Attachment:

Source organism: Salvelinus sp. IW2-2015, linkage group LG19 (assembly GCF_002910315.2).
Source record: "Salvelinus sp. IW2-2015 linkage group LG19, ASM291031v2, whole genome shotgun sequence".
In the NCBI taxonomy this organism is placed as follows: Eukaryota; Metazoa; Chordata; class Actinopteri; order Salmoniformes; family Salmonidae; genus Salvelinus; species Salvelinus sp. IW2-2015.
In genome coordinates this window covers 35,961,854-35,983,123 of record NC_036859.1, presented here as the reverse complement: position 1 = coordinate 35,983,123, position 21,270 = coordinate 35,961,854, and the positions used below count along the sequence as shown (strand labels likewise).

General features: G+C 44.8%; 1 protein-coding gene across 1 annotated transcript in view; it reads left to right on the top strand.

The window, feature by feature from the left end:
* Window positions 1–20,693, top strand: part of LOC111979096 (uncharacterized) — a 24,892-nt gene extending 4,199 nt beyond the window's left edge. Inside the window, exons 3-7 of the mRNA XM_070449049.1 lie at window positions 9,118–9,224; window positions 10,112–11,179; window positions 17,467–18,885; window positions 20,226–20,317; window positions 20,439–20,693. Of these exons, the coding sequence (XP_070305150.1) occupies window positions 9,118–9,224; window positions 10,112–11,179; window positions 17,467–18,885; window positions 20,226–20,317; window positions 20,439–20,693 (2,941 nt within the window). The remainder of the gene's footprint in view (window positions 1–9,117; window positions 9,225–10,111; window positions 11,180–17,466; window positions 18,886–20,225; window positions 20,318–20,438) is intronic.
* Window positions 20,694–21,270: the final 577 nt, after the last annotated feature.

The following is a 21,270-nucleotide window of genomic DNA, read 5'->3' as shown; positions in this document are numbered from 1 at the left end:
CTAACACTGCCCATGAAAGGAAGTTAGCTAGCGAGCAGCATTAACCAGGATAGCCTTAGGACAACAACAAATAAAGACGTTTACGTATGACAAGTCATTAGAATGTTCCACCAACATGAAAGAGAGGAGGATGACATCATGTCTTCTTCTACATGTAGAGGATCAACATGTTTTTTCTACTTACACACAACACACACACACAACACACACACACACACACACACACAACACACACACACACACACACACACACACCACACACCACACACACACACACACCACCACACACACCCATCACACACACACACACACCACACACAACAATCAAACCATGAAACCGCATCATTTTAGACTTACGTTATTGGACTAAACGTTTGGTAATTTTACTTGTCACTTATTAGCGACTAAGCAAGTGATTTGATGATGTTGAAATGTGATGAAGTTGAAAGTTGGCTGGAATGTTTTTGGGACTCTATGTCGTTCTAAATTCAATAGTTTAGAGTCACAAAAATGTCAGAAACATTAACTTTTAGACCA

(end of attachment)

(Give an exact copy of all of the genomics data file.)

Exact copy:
Source organism: Salvelinus sp. IW2-2015, linkage group LG19 (assembly GCF_002910315.2).
Source record: "Salvelinus sp. IW2-2015 linkage group LG19, ASM291031v2, whole genome shotgun sequence".
In the NCBI taxonomy this organism is placed as follows: Eukaryota; Metazoa; Chordata; class Actinopteri; order Salmoniformes; family Salmonidae; genus Salvelinus; species Salvelinus sp. IW2-2015.
In genome coordinates this window covers 35,961,854-35,983,123 of record NC_036859.1, presented here as the reverse complement: position 1 = coordinate 35,983,123, position 21,270 = coordinate 35,961,854, and the positions used below count along the sequence as shown (strand labels likewise).

General features: G+C 44.8%; 1 protein-coding gene across 1 annotated transcript in view; it reads left to right on the top strand.

The window, feature by feature from the left end:
* Window positions 1–20,693, top strand: part of LOC111979096 (uncharacterized) — a 24,892-nt gene extending 4,199 nt beyond the window's left edge. Inside the window, exons 3-7 of the mRNA XM_070449049.1 lie at window positions 9,118–9,224; window positions 10,112–11,179; window positions 17,467–18,885; window positions 20,226–20,317; window positions 20,439–20,693. Of these exons, the coding sequence (XP_070305150.1) occupies window positions 9,118–9,224; window positions 10,112–11,179; window positions 17,467–18,885; window positions 20,226–20,317; window positions 20,439–20,693 (2,941 nt within the window). The remainder of the gene's footprint in view (window positions 1–9,117; window positions 9,225–10,111; window positions 11,180–17,466; window positions 18,886–20,225; window positions 20,318–20,438) is intronic.
* Window positions 20,694–21,270: the final 577 nt, after the last annotated feature.

The following is a 21,270-nucleotide window of genomic DNA, read 5'->3' as shown; positions in this document are numbered from 1 at the left end:
CTAACACTGCCCATGAAAGGAAGTTAGCTAGCGAGCAGCATTAACCAGGATAGCCTTAGGACAACAACAAATAAAGACGTTTACGTATGACAAGTCATTAGAATGTTCCACCAACATGAAAGAGAGGAGGATGACATCATGTCTTCTTCTACATGTAGAGGATCAACATGTTTTTTCTACTTACACACAACACACACACACAACACACACACACACACACACACACAACACACACACACACACACACACACACACCACACACCACACACACACACACACCACCACACACACCCATCACACACACACACACACCACACACAACAATCAAACCATGAAACCGCATCATTTTAGACTTACGTTATTGGACTAAACGTTTGGTAATTTTACTTGTCACTTATTAGCGACTAAGCAAGTGATTTGATGATGTTGAAATGTGATGAAGTTGAAAGTTGGCTGGAATGTTTTTGGGACTCTATGTCGTTCTAAATTCAATAGTTTAGAGTCACAAAAATGTCAGAAACATTAACTTTTAGACCA